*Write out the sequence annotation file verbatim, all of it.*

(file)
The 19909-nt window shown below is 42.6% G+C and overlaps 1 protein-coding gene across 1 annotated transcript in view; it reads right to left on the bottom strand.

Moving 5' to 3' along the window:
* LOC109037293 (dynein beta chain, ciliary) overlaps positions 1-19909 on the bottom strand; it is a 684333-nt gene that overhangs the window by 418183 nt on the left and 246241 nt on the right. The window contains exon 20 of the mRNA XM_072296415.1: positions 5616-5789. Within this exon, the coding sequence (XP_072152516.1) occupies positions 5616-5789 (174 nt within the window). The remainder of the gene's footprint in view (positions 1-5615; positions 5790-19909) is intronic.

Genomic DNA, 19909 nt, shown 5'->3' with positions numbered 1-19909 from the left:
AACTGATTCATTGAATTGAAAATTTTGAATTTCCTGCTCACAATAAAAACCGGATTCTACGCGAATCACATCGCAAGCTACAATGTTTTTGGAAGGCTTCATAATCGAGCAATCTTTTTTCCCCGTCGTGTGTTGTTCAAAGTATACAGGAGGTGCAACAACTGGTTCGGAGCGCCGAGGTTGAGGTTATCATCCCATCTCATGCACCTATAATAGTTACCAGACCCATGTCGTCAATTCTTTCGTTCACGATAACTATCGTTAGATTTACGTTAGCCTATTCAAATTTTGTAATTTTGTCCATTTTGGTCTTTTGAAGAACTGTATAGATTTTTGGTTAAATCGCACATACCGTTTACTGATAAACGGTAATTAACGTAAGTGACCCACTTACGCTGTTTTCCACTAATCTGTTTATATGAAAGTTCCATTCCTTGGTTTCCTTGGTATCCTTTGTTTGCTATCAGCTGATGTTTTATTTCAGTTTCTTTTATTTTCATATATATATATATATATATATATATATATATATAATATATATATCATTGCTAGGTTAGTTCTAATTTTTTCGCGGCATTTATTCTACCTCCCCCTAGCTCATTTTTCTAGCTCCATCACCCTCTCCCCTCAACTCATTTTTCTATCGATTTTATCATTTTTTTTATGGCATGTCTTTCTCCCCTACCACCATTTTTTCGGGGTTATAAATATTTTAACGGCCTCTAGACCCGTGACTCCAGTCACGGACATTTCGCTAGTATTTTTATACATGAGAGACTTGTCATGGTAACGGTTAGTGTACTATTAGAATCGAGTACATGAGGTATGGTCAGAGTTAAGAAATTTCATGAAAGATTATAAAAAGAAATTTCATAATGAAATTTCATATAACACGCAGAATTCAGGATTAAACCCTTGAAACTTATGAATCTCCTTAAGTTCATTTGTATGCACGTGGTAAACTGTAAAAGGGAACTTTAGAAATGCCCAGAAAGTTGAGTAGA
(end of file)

The 19909-nt window shown below is 42.6% G+C and overlaps 1 protein-coding gene across 1 annotated transcript in view; it reads right to left on the bottom strand.

Moving 5' to 3' along the window:
* LOC109037293 (dynein beta chain, ciliary) overlaps positions 1-19909 on the bottom strand; it is a 684333-nt gene that overhangs the window by 418183 nt on the left and 246241 nt on the right. The window contains exon 20 of the mRNA XM_072296415.1: positions 5616-5789. Within this exon, the coding sequence (XP_072152516.1) occupies positions 5616-5789 (174 nt within the window). The remainder of the gene's footprint in view (positions 1-5615; positions 5790-19909) is intronic.

Genomic DNA, 19909 nt, shown 5'->3' with positions numbered 1-19909 from the left:
AACTGATTCATTGAATTGAAAATTTTGAATTTCCTGCTCACAATAAAAACCGGATTCTACGCGAATCACATCGCAAGCTACAATGTTTTTGGAAGGCTTCATAATCGAGCAATCTTTTTTCCCCGTCGTGTGTTGTTCAAAGTATACAGGAGGTGCAACAACTGGTTCGGAGCGCCGAGGTTGAGGTTATCATCCCATCTCATGCACCTATAATAGTTACCAGACCCATGTCGTCAATTCTTTCGTTCACGATAACTATCGTTAGATTTACGTTAGCCTATTCAAATTTTGTAATTTTGTCCATTTTGGTCTTTTGAAGAACTGTATAGATTTTTGGTTAAATCGCACATACCGTTTACTGATAAACGGTAATTAACGTAAGTGACCCACTTACGCTGTTTTCCACTAATCTGTTTATATGAAAGTTCCATTCCTTGGTTTCCTTGGTATCCTTTGTTTGCTATCAGCTGATGTTTTATTTCAGTTTCTTTTATTTTCATATATATATATATATATATATATATATATATATAATATATATATCATTGCTAGGTTAGTTCTAATTTTTTCGCGGCATTTATTCTACCTCCCCCTAGCTCATTTTTCTAGCTCCATCACCCTCTCCCCTCAACTCATTTTTCTATCGATTTTATCATTTTTTTTATGGCATGTCTTTCTCCCCTACCACCATTTTTTCGGGGTTATAAATATTTTAACGGCCTCTAGACCCGTGACTCCAGTCACGGACATTTCGCTAGTATTTTTATACATGAGAGACTTGTCATGGTAACGGTTAGTGTACTATTAGAATCGAGTACATGAGGTATGGTCAGAGTTAAGAAATTTCATGAAAGATTATAAAAAGAAATTTCATAATGAAATTTCATATAACACGCAGAATTCAGGATTAAACCCTTGAAACTTATGAATCTCCTTAAGTTCATTTGTATGCACGTGGTAAACTGTAAAAGGGAACTTTAGAAATGCCCAGAAAGTTGAGTAGA